If this team wants a stretch goal beyond general self-improvement they should focus on reaching their conference tournament final round, but even that might be difficult to achieve. This is not the Nittany Lions’ year for a regular season banner or any national play. Penn State returns to the ice for their next game on December 30th when they play Boston University.
Rochester Institute of Technology started their women’s hockey program in the 1975-76 season as a DIII team in ECAC East and after many years they were moved to ECAC West starting in the 2007-08 season. In their final year with the ECAC East RIT made an NCAA tournament appearance, but with the ECAC West they won back-to-back regular season championships and tournament titles in 2011 and 2012. They played in the DIII national championship games for the same years as well, winning in 2012.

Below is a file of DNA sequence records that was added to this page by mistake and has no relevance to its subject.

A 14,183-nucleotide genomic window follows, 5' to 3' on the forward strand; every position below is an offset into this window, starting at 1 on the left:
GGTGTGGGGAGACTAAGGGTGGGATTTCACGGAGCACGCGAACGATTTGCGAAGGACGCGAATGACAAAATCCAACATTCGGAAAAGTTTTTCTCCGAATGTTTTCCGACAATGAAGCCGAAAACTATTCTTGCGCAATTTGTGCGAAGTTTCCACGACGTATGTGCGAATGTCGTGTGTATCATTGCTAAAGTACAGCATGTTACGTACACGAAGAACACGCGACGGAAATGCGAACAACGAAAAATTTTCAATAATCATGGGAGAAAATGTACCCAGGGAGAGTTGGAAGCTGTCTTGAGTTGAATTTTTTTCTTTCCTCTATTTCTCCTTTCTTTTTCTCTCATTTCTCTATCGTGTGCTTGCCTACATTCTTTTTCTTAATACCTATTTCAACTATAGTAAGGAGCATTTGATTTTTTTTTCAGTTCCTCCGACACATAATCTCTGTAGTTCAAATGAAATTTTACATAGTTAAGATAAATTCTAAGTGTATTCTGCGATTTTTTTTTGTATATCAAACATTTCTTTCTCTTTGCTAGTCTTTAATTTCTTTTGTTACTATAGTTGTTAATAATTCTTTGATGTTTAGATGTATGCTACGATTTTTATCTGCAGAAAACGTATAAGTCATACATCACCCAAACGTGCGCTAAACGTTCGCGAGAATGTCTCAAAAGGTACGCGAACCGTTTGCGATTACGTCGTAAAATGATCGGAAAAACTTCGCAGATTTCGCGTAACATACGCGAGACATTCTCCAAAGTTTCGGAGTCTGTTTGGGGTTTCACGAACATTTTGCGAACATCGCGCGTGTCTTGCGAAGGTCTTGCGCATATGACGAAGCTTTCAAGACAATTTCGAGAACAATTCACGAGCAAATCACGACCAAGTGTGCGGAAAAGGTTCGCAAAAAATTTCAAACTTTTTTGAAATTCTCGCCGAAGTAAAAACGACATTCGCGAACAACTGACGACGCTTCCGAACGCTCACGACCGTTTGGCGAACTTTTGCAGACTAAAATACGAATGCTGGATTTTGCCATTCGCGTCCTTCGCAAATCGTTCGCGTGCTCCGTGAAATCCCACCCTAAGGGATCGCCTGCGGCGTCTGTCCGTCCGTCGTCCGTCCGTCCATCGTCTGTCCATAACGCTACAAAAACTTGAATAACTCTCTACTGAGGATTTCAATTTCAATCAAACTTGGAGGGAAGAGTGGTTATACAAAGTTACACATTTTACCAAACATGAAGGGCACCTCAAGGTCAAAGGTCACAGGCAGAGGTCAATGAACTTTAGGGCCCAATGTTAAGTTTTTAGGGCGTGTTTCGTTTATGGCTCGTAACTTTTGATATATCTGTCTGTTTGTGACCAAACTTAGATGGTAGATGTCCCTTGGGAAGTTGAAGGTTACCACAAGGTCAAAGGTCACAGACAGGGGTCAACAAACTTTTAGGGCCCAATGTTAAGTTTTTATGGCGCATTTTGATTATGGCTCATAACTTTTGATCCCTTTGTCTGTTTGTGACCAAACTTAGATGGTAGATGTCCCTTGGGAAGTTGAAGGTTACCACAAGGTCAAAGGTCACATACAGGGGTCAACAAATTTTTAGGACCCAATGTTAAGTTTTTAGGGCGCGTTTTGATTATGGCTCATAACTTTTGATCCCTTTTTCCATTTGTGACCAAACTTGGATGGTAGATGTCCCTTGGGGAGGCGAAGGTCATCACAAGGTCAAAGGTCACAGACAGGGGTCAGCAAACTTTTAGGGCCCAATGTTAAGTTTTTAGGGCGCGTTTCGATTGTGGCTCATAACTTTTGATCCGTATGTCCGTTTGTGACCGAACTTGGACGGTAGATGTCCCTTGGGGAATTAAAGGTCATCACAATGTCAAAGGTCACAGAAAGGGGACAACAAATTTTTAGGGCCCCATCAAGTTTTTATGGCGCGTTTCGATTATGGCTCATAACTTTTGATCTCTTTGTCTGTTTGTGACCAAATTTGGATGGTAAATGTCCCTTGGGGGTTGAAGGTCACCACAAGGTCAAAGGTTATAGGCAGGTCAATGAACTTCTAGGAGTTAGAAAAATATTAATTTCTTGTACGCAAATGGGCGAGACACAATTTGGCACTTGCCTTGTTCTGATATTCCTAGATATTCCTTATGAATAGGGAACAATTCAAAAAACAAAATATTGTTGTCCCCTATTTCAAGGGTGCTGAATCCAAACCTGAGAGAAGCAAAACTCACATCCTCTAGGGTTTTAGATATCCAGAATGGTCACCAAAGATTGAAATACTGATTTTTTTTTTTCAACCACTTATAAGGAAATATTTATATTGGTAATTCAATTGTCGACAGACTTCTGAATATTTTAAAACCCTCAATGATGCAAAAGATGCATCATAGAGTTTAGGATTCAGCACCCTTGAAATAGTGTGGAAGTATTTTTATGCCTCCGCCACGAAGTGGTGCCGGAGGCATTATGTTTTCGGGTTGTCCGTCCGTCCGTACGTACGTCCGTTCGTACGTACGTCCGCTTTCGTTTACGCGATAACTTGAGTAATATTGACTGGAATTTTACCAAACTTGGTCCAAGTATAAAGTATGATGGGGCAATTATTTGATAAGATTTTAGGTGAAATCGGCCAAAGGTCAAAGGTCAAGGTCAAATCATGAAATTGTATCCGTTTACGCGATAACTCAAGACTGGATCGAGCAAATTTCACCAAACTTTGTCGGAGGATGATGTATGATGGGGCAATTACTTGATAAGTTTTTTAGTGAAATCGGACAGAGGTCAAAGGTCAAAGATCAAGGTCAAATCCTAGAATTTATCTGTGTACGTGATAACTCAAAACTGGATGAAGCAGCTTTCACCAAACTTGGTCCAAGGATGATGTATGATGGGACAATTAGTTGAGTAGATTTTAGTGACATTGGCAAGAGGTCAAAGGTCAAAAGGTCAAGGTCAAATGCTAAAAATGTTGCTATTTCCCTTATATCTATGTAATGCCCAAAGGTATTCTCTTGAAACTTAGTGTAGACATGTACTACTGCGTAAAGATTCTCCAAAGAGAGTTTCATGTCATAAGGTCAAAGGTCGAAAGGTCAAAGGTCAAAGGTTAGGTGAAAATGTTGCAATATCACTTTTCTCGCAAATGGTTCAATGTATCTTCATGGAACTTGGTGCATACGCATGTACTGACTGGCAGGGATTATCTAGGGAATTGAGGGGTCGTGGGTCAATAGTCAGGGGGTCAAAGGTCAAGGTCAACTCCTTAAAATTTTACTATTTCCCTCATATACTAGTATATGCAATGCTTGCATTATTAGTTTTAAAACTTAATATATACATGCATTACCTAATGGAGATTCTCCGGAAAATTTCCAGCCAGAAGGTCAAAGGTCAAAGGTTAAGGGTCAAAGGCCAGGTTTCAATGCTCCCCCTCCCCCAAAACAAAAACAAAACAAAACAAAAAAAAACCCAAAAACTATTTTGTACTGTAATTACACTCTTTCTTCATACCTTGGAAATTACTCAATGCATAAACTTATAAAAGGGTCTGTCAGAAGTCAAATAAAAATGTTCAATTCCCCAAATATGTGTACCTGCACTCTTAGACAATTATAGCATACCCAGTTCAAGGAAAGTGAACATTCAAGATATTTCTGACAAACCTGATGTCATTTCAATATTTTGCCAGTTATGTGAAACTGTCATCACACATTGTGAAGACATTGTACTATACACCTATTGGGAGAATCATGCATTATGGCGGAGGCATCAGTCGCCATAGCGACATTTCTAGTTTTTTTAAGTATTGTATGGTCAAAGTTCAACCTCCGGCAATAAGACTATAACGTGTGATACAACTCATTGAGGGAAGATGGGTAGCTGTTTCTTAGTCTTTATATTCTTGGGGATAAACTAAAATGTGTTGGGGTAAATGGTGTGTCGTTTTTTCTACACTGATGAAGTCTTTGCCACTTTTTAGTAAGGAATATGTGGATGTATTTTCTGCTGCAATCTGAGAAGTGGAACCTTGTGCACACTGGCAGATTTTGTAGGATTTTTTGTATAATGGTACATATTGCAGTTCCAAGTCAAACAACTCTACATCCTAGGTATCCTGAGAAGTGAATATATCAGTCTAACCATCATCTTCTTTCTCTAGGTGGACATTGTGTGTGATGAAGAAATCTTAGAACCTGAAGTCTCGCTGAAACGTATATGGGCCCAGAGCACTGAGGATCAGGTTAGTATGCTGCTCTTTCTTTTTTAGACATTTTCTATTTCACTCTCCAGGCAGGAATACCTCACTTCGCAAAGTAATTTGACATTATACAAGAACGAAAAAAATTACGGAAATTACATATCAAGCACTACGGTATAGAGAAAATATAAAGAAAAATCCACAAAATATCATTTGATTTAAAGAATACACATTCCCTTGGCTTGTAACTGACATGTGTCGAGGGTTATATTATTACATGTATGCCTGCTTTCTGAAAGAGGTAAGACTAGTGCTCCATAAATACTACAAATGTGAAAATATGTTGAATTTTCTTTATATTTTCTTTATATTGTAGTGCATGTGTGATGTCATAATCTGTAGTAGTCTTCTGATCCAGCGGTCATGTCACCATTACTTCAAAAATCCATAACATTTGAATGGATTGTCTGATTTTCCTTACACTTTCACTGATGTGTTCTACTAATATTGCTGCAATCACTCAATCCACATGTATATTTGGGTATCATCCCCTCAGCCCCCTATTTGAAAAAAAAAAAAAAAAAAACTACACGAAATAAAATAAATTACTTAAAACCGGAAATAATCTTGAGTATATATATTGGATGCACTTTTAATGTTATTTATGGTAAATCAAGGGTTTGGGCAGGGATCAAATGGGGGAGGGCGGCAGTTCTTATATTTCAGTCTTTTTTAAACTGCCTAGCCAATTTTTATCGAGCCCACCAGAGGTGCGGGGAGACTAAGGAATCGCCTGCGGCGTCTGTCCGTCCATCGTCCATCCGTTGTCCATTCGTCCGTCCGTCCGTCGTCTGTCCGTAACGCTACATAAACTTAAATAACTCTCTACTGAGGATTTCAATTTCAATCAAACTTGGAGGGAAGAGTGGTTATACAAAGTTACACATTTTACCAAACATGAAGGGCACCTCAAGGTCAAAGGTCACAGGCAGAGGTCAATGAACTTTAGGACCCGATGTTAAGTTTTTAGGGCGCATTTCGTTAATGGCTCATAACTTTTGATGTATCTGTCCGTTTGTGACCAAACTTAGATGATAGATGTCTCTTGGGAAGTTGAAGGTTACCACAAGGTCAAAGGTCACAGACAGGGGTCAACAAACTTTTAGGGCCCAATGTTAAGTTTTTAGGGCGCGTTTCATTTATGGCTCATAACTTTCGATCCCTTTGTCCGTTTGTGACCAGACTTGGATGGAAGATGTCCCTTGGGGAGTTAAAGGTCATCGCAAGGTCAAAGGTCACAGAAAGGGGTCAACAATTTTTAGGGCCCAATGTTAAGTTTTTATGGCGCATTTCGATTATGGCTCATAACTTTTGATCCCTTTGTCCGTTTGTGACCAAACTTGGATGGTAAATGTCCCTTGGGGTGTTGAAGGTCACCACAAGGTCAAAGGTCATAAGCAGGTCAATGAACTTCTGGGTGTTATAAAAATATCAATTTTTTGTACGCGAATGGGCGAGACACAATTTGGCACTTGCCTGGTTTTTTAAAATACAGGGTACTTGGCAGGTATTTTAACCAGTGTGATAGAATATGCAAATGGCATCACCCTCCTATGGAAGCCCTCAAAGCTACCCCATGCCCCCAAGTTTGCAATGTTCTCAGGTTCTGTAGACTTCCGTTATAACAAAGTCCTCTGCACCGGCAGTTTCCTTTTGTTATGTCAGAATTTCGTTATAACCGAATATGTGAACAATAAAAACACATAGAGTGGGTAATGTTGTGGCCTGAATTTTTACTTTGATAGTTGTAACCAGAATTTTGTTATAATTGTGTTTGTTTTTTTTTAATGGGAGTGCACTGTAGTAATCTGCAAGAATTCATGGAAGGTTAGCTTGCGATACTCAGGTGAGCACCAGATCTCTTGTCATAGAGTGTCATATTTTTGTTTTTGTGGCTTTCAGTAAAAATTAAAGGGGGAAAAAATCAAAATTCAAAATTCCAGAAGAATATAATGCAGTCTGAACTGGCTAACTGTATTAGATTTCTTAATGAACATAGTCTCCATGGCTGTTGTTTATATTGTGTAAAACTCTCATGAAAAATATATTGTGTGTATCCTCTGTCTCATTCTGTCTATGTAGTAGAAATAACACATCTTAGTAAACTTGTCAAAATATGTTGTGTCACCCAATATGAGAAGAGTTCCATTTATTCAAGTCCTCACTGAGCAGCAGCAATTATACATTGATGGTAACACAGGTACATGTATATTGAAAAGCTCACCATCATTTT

After finally achieving victory on the DIII stage RITA moved up to DI play in the CHA just in time for the 2012-13 season. Unlike a lot of teams, RIT did not seem to have the typical trouble switching to a higher division and won their first CHA tournament title in 2014. They won another in 2015, which earned them their first DI NCAA tournament appearance the first year they were eligible to do so. The next several years resulted in rather disappointing records. After RIT finished the 2017-18 season with a disastrous 4-28-3 record and a 14 game losing streak head coach Scott McDonald was removed from his position, despite the fact he had been in charge for all of the team’s national successes. The Tigers’ new head coach is Chad Davis, who came to this position in August.